In the 1st quarter of 2014, the company narrowly missed earnings by $.01 per share. Expectations were for $.71 per share, but the company earned only $.70 per share. Revenue, however, rose to $17.05 billion from $16.71 billion a year ago. It is important to denote the impact from the data breach that resulted in a great many sale offerings from the retail giant in attempt to regain foot traffic and conversion. Due to the additional expenses the company witnessed in Q1 2014, the underperforming gross margins from its Canadian business segment and the promotional pricing and sales campaigns in the U.S. business segment, Target's EPS during Q1 2014 fell year-over-year. In Q1 2013 the company earned $.82 a share and in Q1 2014 the company only earned $.70 a share representing a roughly 18% decline year-over-year in earnings. Ultimately, the promotional pricing aimed at bringing the shopper back to Target has resulted in a full percentage point gross margin erosion from 30.7% in Q1 2013 to 29.7% in Q1 2014. Given the lowered expectations for Q2 2014 EPS results, investors might assume similar gross margin erosion remains constant in the business presently.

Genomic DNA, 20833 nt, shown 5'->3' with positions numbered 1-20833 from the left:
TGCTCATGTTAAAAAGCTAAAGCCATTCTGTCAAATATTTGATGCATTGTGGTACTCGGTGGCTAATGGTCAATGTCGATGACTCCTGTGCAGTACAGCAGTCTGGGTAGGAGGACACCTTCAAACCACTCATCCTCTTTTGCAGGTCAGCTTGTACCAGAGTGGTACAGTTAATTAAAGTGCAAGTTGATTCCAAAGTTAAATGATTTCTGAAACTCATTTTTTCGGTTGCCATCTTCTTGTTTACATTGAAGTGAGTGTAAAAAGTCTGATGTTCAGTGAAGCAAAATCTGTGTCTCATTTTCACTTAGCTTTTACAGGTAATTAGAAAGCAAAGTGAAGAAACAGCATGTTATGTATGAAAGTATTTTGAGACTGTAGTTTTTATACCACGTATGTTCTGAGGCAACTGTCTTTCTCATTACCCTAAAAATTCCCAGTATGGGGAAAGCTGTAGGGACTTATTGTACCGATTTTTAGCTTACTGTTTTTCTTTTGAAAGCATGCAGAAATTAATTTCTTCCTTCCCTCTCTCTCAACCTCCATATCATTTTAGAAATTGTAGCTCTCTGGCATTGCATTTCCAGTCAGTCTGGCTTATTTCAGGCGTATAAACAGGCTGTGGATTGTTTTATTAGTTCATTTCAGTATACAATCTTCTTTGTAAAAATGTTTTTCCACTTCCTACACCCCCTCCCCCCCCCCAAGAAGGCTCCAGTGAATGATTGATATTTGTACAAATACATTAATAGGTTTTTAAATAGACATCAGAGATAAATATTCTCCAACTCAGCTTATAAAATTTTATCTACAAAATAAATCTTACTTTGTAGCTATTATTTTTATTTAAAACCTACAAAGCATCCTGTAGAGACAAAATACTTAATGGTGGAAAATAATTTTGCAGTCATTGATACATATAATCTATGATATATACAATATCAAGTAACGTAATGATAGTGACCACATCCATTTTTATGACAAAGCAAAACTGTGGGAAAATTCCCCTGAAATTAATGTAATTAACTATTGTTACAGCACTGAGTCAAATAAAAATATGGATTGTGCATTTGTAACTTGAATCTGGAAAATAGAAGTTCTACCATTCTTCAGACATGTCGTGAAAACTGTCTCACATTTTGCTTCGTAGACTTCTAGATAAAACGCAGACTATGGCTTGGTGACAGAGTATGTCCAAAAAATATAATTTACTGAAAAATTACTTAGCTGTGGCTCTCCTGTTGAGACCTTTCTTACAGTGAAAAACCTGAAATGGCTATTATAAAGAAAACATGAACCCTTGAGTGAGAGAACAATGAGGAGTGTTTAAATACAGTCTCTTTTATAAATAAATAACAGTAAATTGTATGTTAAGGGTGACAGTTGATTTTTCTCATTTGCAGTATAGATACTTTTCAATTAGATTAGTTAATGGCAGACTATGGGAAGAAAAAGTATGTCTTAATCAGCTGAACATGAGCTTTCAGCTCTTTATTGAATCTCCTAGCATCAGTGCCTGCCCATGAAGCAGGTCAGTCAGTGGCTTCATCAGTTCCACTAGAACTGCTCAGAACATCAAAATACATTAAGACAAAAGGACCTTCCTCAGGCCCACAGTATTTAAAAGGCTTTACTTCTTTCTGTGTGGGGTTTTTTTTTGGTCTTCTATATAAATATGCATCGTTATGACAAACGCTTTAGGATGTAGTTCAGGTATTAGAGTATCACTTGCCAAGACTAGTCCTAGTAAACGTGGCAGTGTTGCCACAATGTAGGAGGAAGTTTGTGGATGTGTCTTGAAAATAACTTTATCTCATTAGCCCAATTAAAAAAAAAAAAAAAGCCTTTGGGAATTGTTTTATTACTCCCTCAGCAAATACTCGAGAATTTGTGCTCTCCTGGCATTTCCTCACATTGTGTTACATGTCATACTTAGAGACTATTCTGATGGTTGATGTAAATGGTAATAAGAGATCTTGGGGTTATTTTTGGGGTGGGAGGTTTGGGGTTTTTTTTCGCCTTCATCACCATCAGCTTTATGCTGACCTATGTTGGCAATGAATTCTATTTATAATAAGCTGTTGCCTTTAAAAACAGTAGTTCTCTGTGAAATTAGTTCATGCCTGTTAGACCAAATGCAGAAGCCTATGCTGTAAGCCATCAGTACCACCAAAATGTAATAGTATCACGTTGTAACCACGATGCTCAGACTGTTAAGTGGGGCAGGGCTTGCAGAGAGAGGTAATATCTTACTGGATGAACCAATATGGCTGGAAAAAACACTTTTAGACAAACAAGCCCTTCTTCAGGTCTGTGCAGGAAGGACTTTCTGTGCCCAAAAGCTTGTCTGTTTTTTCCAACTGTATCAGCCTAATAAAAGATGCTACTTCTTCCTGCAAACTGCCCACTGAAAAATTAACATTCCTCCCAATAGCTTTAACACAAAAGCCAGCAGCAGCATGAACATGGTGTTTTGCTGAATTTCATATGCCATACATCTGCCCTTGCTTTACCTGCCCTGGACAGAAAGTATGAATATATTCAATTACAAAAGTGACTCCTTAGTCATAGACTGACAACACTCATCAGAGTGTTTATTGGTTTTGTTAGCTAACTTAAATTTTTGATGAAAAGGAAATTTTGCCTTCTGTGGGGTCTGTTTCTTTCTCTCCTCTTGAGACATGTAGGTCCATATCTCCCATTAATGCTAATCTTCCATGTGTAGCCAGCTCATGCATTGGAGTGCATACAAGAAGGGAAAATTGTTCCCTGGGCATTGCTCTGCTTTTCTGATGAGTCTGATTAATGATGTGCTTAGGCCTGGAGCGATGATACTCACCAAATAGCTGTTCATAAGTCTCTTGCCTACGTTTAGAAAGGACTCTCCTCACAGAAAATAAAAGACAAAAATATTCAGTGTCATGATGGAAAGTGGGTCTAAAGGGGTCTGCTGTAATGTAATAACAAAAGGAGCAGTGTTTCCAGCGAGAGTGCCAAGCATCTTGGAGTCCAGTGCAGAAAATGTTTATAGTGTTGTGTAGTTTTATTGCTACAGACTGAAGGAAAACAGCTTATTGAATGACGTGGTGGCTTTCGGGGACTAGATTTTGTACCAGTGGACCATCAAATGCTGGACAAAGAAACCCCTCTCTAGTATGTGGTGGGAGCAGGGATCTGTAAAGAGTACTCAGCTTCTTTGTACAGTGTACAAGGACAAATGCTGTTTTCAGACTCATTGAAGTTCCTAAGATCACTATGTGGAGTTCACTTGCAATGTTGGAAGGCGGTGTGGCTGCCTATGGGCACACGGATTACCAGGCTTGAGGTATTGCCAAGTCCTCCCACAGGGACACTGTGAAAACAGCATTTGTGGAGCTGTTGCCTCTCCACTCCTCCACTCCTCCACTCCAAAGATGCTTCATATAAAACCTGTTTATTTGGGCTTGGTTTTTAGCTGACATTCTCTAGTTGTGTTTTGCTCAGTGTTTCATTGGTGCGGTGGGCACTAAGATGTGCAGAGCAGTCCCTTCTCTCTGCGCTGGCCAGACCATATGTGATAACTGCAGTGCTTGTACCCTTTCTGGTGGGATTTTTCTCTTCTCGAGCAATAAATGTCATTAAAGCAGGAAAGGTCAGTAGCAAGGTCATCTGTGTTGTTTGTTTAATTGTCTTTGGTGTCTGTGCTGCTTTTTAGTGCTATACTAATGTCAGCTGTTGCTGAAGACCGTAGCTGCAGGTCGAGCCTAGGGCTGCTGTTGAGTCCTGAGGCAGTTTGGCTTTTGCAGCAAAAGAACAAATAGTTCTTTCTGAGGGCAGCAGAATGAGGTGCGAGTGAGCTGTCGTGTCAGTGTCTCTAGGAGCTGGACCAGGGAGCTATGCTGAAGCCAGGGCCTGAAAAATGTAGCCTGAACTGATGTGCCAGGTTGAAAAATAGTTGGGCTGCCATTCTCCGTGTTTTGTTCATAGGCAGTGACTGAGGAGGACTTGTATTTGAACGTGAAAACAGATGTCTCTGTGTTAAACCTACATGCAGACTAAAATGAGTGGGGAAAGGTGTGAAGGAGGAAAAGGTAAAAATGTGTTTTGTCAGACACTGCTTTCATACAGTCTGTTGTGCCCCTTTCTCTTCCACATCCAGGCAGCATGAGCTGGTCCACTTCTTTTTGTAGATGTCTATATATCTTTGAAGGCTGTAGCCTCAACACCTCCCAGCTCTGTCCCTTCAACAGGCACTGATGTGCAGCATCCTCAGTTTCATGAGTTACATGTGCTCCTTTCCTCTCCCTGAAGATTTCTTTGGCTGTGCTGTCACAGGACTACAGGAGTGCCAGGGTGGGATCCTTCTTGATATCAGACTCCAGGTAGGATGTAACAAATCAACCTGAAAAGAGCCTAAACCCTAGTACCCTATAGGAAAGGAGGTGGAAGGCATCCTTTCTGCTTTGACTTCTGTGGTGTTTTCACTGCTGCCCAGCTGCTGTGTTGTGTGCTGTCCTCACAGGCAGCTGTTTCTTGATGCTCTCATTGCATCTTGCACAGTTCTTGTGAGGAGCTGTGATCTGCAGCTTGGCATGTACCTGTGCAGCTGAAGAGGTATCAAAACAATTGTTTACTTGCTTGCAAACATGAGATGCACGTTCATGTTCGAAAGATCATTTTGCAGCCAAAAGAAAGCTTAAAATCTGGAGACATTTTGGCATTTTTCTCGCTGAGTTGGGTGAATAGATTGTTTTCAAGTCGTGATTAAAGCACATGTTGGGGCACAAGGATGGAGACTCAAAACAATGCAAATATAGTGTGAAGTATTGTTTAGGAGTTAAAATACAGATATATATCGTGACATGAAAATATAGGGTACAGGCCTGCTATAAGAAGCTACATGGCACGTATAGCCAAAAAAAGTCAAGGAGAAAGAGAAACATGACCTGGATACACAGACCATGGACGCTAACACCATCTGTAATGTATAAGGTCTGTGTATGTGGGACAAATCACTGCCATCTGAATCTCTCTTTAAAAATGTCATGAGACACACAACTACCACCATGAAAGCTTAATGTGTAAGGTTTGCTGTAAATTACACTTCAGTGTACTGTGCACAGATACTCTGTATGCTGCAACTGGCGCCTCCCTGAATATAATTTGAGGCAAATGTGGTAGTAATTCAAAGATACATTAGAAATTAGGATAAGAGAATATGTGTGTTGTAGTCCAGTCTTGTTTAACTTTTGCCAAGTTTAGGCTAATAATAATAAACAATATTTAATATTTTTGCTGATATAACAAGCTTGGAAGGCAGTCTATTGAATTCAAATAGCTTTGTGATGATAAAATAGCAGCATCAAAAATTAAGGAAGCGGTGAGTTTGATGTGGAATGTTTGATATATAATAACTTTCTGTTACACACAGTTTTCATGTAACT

There are a great many unknowns presently surrounding Target's ability to turn its business around within the current fiscal year. Having said that, it might be prudent to recognize that the question is not if the company will turn things around, but rather when will it turn things around. Investors can easily remember in the not so distant past how many were calling for the bankruptcy of J.C. Penney (NYSE:JCP). Of course those calls found themselves upon deaf ears as the company has come back to beat analysts' estimates in each of the last three quarters. J.C. Penney has even forecasted for the company to have free cash flow by year's end which is a signal of improving operational strength for the company. I only mention J.C. Penney anecdotally as I long since recognized that a bankruptcy for the beleaguered retailer was not in the cards due to a great many variables. Most retailers share the same operational variables and Target is no different in this regard. It's a simple formula of getting the consumer into the store, enticing the consumer to purchase goods and do so in a profitable, repetitive manner. J.C. Penney has rebounded from the brink of disaster by putting together sound and successful plans that could see the company turn a profit in FY15 and Target can do much the same in the future with respect to turning itself into a growth story once again.